NBC 5's Ben Russell contributed to this report.
Texas COVID-19 Vaccine Distribution
Data from the Texas Department of State Health Services shows where COVID-19 vaccines have been sent around the state. Click on a marker to find out information about each location. Use the "plus" and "minus" signs below to zoom in and out of the map.
From the Texas DSHS: Availability of COVID-19 vaccines lilsted on this map are based on shipping information and reporting to the DSHS directly by facilities. Please contact providers in advance to confirm vaccination location and hours, that they have vaccine on hand and that you are eligible for vaccination at that site. Not all providers are vaccinating the public or people in all priority groups. Vaccine is available at no charge, regardless of insurance status.
Want to Get on a Vaccine Waitlist?
County health departments have launched waitlists for adults 16 years old and over.
You can register to recieve the vaccination in Collin, Dallas, Denton and Tarrant counties. Links are below:
You do not need to be a resident of the county to register for a COVID-19 vaccine in that county -- registration is open to anyone in Texas. For those without internet access, Tarrant County is also taking registrations by phone at 817-248-6299. In Dallas County, call the DCHHS vaccine hotline at 1-855-IMMUNE9 (1-855-466-8639). In Denton County, call 940-349-2585.
For a more detailed breakdown of who is included in each priority group in Texas, see this page from the Texas DSHS.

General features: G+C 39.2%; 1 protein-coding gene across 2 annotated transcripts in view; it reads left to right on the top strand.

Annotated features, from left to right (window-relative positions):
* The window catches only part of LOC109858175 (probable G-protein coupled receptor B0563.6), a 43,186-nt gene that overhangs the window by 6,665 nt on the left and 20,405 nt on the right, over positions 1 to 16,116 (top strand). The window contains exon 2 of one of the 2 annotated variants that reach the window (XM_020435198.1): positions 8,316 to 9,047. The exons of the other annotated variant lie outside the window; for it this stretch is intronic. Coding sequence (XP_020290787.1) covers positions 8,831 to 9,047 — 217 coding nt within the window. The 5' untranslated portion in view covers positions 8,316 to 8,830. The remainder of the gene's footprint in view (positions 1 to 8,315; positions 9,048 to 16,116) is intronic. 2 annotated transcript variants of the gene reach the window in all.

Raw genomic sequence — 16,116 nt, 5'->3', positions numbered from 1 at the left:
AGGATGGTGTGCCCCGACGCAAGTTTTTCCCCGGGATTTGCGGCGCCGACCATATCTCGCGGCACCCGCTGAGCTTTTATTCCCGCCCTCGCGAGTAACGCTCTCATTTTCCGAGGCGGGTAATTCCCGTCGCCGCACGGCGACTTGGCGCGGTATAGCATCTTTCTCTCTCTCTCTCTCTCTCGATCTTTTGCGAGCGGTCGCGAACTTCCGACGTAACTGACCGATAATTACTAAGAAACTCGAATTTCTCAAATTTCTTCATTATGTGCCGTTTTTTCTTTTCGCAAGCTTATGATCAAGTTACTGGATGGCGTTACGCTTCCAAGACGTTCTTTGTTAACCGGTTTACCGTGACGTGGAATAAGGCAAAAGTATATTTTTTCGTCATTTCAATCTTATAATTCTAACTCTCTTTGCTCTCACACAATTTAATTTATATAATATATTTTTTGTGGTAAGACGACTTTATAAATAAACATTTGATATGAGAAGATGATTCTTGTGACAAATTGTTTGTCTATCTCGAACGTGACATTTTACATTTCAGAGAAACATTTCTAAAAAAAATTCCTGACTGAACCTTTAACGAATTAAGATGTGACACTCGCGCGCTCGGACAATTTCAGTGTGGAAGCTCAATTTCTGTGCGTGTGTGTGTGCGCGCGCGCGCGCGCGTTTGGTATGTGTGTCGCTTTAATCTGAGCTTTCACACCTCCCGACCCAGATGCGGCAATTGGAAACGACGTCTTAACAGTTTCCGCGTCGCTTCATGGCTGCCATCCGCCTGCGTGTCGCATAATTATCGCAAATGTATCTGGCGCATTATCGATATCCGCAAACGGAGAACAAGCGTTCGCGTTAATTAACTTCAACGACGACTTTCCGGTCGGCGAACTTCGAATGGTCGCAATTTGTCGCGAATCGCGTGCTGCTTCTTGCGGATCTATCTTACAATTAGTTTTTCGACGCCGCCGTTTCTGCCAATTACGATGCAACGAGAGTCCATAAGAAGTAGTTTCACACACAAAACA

In Texas, the COVID-19 vaccines are currently available to anyone over the age of 5. The vaccines are still not approved for children younger than 5 however -- those trials are ongoing.
Once vaccinated, people who received either the Moderna or Pfizer vaccines are expected to get some level of protection within a couple of weeks after the first shot, but full protection may not happen until a couple of weeks after the second shot. For those who receive the Johnson & Johnson vaccine -- there is only one shot needed.
As of Jan. 3, 2022, it is also recommended those who are age 12 and up and who have been fully vaccinated receive a booster as early as five months after their last dose, for a total of three shots. The vaccine made by Pfizer and its partner BioNTech is the only U.S. option for children of any age.
As for even younger children, kid-size doses for 5- to 11-year-olds rolled out in November and experts said healthy youngsters should be protected after their second dose for a while. But the FDA also said on Jan. 3, 2022, that if children that young have severely weakened immune systems, they will be allowed a third dose 28 days after their second. That’s the same third-dose timing already recommended for immune-compromised teens and adults.
Pfizer and Moderna are studying their vaccines, in even smaller doses, for children younger than 5.
Even when fully vaccinated, it's still possible to become infected by the virus since none of the vaccines offer 100% protection from infection. With that in mind, even if you've been vaccinated it's still a good idea to wear a mask and keep some separation between strangers or those whose vaccination status is unclear.